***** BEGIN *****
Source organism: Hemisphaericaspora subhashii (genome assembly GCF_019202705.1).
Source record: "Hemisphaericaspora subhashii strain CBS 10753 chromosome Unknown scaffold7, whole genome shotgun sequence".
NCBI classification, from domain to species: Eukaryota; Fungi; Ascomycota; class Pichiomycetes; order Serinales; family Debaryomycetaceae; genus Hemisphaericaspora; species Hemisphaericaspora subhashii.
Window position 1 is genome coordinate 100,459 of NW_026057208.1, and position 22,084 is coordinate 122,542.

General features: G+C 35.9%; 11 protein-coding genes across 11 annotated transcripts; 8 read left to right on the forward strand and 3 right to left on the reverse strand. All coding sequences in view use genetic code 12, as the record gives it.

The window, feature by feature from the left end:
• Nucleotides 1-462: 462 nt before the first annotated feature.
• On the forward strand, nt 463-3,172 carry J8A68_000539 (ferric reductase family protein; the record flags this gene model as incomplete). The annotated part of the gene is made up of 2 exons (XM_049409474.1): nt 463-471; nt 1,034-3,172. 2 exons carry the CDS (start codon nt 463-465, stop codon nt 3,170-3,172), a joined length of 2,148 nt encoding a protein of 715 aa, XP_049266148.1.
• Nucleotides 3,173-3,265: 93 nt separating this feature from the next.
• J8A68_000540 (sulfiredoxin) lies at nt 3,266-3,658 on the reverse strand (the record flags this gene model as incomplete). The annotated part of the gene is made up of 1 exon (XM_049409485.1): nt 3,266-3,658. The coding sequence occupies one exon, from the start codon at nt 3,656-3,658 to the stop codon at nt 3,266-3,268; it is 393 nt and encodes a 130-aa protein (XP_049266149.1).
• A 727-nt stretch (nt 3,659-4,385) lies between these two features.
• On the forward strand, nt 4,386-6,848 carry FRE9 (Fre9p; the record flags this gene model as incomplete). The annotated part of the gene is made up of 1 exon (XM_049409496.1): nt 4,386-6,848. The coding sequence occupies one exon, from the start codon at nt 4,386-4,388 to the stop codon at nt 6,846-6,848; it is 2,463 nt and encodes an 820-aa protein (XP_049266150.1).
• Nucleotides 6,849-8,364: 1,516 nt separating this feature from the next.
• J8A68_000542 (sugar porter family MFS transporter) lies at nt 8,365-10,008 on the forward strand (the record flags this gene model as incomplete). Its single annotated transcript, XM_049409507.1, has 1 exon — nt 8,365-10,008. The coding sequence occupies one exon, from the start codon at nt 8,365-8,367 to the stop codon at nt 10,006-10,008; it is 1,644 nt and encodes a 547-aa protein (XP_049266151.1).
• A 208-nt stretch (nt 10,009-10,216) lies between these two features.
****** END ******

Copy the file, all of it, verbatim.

Source organism: Hemisphaericaspora subhashii (genome assembly GCF_019202705.1).
Source record: "Hemisphaericaspora subhashii strain CBS 10753 chromosome Unknown scaffold7, whole genome shotgun sequence".
NCBI classification, from domain to species: Eukaryota; Fungi; Ascomycota; class Pichiomycetes; order Serinales; family Debaryomycetaceae; genus Hemisphaericaspora; species Hemisphaericaspora subhashii.
Window position 1 is genome coordinate 100,459 of NW_026057208.1, and position 22,084 is coordinate 122,542.

General features: G+C 35.9%; 11 protein-coding genes across 11 annotated transcripts; 8 read left to right on the forward strand and 3 right to left on the reverse strand. All coding sequences in view use genetic code 12, as the record gives it.

The window, feature by feature from the left end:
• Nucleotides 1-462: 462 nt before the first annotated feature.
• On the forward strand, nt 463-3,172 carry J8A68_000539 (ferric reductase family protein; the record flags this gene model as incomplete). The annotated part of the gene is made up of 2 exons (XM_049409474.1): nt 463-471; nt 1,034-3,172. 2 exons carry the CDS (start codon nt 463-465, stop codon nt 3,170-3,172), a joined length of 2,148 nt encoding a protein of 715 aa, XP_049266148.1.
• Nucleotides 3,173-3,265: 93 nt separating this feature from the next.
• J8A68_000540 (sulfiredoxin) lies at nt 3,266-3,658 on the reverse strand (the record flags this gene model as incomplete). The annotated part of the gene is made up of 1 exon (XM_049409485.1): nt 3,266-3,658. The coding sequence occupies one exon, from the start codon at nt 3,656-3,658 to the stop codon at nt 3,266-3,268; it is 393 nt and encodes a 130-aa protein (XP_049266149.1).
• A 727-nt stretch (nt 3,659-4,385) lies between these two features.
• On the forward strand, nt 4,386-6,848 carry FRE9 (Fre9p; the record flags this gene model as incomplete). The annotated part of the gene is made up of 1 exon (XM_049409496.1): nt 4,386-6,848. The coding sequence occupies one exon, from the start codon at nt 4,386-4,388 to the stop codon at nt 6,846-6,848; it is 2,463 nt and encodes an 820-aa protein (XP_049266150.1).
• Nucleotides 6,849-8,364: 1,516 nt separating this feature from the next.
• J8A68_000542 (sugar porter family MFS transporter) lies at nt 8,365-10,008 on the forward strand (the record flags this gene model as incomplete). Its single annotated transcript, XM_049409507.1, has 1 exon — nt 8,365-10,008. The coding sequence occupies one exon, from the start codon at nt 8,365-8,367 to the stop codon at nt 10,006-10,008; it is 1,644 nt and encodes a 547-aa protein (XP_049266151.1).
• A 208-nt stretch (nt 10,009-10,216) lies between these two features.